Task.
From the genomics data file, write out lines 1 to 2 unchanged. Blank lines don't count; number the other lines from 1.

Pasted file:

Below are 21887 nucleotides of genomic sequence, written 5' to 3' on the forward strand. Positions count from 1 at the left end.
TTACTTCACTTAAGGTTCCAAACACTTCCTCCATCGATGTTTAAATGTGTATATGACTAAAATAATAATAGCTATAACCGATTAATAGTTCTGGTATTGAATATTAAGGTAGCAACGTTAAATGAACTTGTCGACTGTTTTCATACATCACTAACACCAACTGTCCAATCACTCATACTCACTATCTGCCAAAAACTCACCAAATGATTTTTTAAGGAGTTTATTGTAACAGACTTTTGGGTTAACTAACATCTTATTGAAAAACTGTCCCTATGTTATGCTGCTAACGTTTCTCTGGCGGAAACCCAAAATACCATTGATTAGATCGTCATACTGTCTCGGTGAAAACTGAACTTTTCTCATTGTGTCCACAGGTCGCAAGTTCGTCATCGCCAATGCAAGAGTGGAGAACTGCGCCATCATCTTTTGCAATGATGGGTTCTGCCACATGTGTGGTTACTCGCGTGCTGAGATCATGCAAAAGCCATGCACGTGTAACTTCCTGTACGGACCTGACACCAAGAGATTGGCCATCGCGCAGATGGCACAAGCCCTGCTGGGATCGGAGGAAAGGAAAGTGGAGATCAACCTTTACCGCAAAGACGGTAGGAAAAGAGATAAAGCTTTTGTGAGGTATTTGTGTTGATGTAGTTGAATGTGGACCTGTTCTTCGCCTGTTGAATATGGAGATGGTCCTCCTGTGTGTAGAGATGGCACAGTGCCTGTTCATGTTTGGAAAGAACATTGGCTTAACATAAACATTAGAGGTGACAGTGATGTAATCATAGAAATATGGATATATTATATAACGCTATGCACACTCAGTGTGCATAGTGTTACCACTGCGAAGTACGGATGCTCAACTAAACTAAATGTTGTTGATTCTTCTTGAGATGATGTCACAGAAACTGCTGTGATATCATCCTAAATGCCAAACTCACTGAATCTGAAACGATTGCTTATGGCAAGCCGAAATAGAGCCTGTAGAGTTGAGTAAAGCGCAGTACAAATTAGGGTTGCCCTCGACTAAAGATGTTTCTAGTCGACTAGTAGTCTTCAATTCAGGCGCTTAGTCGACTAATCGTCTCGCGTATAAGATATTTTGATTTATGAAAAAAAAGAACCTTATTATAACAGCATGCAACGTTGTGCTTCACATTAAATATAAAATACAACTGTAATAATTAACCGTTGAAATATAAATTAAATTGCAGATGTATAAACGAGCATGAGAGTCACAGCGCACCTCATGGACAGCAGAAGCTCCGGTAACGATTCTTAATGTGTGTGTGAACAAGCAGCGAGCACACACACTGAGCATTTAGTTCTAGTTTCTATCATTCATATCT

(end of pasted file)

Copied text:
Below are 21887 nucleotides of genomic sequence, written 5' to 3' on the forward strand. Positions count from 1 at the left end.
TTACTTCACTTAAGGTTCCAAACACTTCCTCCATCGATGTTTAAATGTGTATATGACTAAAATAATAATAGCTATAACCGATTAATAGTTCTGGTATTGAATATTAAGGTAGCAACGTTAAATGAACTTGTCGACTGTTTTCATACATCACTAACACCAACTGTCCAATCACTCATACTCACTATCTGCCAAAAACTCACCAAATGATTTTTTAAGGAGTTTATTGTAACAGACTTTTGGGTTAACTAACATCTTATTGAAAAACTGTCCCTATGTTATGCTGCTAACGTTTCTCTGGCGGAAACCCAAAATACCATTGATTAGATCGTCATACTGTCTCGGTGAAAACTGAACTTTTCTCATTGTGTCCACAGGTCGCAAGTTCGTCATCGCCAATGCAAGAGTGGAGAACTGCGCCATCATCTTTTGCAATGATGGGTTCTGCCACATGTGTGGTTACTCGCGTGCTGAGATCATGCAAAAGCCATGCACGTGTAACTTCCTGTACGGACCTGACACCAAGAGATTGGCCATCGCGCAGATGGCACAAGCCCTGCTGGGATCGGAGGAAAGGAAAGTGGAGATCAACCTTTACCGCAAAGACGGTAGGAAAAGAGATAAAGCTTTTGTGAGGTATTTGTGTTGATGTAGTTGAATGTGGACCTGTTCTTCGCCTGTTGAATATGGAGATGGTCCTCCTGTGTGTAGAGATGGCACAGTGCCTGTTCATGTTTGGAAAGAACATTGGCTTAACATAAACATTAGAGGTGACAGTGATGTAATCATAGAAATATGGATATATTATATAACGCTATGCACACTCAGTGTGCATAGTGTTACCACTGCGAAGTACGGATGCTCAACTAAACTAAATGTTGTTGATTCTTCTTGAGATGATGTCACAGAAACTGCTGTGATATCATCCTAAATGCCAAACTCACTGAATCTGAAACGATTGCTTATGGCAAGCCGAAATAGAGCCTGTAGAGTTGAGTAAAGCGCAGTACAAATTAGGGTTGCCCTCGACTAAAGATGTTTCTAGTCGACTAGTAGTCTTCAATTCAGGCGCTTAGTCGACTAATCGTCTCGCGTATAAGATATTTTGATTTATGAAAAAAAAGAACCTTATTATAACAGCATGCAACGTTGTGCTTCACATTAAATATAAAATACAACTGTAATAATTAACCGTTGAAATATAAATTAAATTGCAGATGTATAAACGAGCATGAGAGTCACAGCGCACCTCATGGACAGCAGAAGCTCCGGTAACGATTCTTAATGTGTGTGTGAACAAGCAGCGAGCACACACACTGAGCATTTAGTTCTAGTTTCTATCATTCATATCT